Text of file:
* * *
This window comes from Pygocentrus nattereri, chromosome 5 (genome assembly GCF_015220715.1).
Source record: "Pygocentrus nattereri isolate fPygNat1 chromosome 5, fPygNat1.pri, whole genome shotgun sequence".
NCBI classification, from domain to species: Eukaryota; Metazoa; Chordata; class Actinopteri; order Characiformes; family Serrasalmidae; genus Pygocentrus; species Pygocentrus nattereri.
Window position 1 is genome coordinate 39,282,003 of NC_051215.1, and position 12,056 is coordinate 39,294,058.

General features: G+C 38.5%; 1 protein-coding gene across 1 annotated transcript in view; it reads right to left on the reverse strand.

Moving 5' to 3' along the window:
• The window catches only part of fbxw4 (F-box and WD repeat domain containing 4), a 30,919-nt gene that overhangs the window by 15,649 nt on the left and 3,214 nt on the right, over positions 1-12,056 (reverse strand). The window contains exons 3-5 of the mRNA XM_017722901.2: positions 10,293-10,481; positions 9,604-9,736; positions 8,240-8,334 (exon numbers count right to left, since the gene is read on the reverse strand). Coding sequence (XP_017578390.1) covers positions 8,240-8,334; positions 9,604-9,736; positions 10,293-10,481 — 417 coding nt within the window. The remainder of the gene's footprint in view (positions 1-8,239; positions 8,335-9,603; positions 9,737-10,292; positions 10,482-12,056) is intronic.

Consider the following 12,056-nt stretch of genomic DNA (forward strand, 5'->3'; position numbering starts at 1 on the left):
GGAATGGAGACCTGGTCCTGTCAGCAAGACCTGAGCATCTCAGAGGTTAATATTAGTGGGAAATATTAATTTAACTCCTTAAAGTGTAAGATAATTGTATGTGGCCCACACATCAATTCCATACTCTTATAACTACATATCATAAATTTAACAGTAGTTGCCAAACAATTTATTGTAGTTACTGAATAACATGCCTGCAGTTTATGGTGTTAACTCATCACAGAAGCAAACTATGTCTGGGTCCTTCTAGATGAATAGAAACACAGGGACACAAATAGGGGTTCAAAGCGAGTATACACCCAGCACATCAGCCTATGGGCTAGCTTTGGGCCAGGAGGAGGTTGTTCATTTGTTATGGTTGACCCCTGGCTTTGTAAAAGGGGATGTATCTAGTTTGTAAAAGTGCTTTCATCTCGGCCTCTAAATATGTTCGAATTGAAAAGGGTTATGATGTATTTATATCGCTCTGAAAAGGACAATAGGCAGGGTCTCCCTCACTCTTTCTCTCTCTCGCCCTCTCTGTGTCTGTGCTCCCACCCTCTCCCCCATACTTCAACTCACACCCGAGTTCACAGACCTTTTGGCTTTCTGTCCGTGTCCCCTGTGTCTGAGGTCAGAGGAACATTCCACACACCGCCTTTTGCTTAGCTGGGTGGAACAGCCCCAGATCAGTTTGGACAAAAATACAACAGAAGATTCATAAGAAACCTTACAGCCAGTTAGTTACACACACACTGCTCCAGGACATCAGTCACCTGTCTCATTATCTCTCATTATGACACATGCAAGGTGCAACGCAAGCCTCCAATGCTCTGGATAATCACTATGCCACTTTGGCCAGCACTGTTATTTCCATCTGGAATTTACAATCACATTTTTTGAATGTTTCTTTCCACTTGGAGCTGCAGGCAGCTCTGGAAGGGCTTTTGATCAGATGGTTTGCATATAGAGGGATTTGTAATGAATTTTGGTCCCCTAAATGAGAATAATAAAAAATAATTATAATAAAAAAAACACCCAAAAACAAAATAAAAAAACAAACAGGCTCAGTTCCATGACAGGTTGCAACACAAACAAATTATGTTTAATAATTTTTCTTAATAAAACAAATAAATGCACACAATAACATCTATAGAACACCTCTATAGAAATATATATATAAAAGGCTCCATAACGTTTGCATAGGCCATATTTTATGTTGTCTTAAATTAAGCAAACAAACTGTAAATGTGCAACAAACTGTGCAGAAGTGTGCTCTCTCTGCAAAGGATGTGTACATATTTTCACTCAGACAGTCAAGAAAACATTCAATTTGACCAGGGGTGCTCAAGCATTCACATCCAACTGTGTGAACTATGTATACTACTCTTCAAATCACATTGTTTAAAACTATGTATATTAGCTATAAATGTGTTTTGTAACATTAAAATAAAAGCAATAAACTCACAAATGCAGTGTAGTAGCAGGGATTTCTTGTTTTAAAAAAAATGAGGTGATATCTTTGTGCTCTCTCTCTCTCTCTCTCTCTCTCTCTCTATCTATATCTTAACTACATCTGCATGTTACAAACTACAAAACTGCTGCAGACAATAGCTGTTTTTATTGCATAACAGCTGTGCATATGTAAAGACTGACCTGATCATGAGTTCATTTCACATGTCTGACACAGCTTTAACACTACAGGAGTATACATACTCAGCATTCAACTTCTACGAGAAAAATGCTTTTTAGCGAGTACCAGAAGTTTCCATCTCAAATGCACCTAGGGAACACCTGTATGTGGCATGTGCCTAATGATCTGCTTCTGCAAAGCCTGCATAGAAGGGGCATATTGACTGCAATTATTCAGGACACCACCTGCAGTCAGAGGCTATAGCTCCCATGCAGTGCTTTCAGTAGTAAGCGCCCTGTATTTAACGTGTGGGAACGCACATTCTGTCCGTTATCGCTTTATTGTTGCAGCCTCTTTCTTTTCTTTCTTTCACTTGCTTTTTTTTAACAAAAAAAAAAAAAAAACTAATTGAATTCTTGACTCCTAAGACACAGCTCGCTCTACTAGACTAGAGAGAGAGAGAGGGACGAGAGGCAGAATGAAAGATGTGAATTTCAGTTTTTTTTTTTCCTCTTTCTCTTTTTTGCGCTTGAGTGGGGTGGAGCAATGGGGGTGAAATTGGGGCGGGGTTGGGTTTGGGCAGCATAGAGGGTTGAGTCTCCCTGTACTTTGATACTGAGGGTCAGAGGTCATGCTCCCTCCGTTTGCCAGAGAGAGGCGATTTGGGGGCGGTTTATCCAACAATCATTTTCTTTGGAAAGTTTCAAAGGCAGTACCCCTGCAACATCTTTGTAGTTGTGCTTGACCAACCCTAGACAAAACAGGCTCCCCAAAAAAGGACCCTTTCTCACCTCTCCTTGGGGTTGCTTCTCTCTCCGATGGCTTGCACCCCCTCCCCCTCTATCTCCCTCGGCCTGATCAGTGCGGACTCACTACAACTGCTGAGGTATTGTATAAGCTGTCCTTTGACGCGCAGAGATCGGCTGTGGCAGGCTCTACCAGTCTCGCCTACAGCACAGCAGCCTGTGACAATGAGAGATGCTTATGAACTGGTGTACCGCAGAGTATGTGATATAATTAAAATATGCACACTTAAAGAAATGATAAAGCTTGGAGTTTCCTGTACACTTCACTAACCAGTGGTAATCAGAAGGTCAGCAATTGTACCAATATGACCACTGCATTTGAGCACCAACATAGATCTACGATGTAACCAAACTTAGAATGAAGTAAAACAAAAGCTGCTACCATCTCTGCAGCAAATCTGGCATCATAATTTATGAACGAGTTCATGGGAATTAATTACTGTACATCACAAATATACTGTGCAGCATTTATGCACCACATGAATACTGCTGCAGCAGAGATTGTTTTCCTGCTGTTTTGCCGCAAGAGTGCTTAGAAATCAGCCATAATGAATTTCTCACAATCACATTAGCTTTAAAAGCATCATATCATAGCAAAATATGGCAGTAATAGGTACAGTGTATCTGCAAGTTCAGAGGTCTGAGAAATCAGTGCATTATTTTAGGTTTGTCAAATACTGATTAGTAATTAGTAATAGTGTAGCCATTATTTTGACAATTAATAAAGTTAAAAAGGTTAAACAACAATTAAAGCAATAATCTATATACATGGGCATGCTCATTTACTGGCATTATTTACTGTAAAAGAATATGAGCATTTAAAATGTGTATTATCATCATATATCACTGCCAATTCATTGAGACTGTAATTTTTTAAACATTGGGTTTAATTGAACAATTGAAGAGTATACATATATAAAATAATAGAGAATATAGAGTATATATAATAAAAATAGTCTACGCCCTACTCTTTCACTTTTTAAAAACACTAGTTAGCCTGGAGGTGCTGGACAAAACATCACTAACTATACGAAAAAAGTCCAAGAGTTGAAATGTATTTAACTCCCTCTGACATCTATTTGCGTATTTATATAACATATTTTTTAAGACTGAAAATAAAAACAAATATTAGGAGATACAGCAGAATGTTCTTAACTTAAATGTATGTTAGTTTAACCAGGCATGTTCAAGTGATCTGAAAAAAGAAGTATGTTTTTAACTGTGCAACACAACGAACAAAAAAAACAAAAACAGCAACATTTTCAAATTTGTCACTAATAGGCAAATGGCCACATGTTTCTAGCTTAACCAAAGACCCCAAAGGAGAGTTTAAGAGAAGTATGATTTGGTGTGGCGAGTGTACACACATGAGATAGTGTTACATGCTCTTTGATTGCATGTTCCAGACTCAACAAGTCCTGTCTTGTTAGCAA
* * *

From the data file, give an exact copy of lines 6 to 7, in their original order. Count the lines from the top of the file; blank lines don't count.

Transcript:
Moving 5' to 3' along the window:
• The window catches only part of fbxw4 (F-box and WD repeat domain containing 4), a 30,919-nt gene that overhangs the window by 15,649 nt on the left and 3,214 nt on the right, over positions 1-12,056 (reverse strand). The window contains exons 3-5 of the mRNA XM_017722901.2: positions 10,293-10,481; positions 9,604-9,736; positions 8,240-8,334 (exon numbers count right to left, since the gene is read on the reverse strand). Coding sequence (XP_017578390.1) covers positions 8,240-8,334; positions 9,604-9,736; positions 10,293-10,481 — 417 coding nt within the window. The remainder of the gene's footprint in view (positions 1-8,239; positions 8,335-9,603; positions 9,737-10,292; positions 10,482-12,056) is intronic.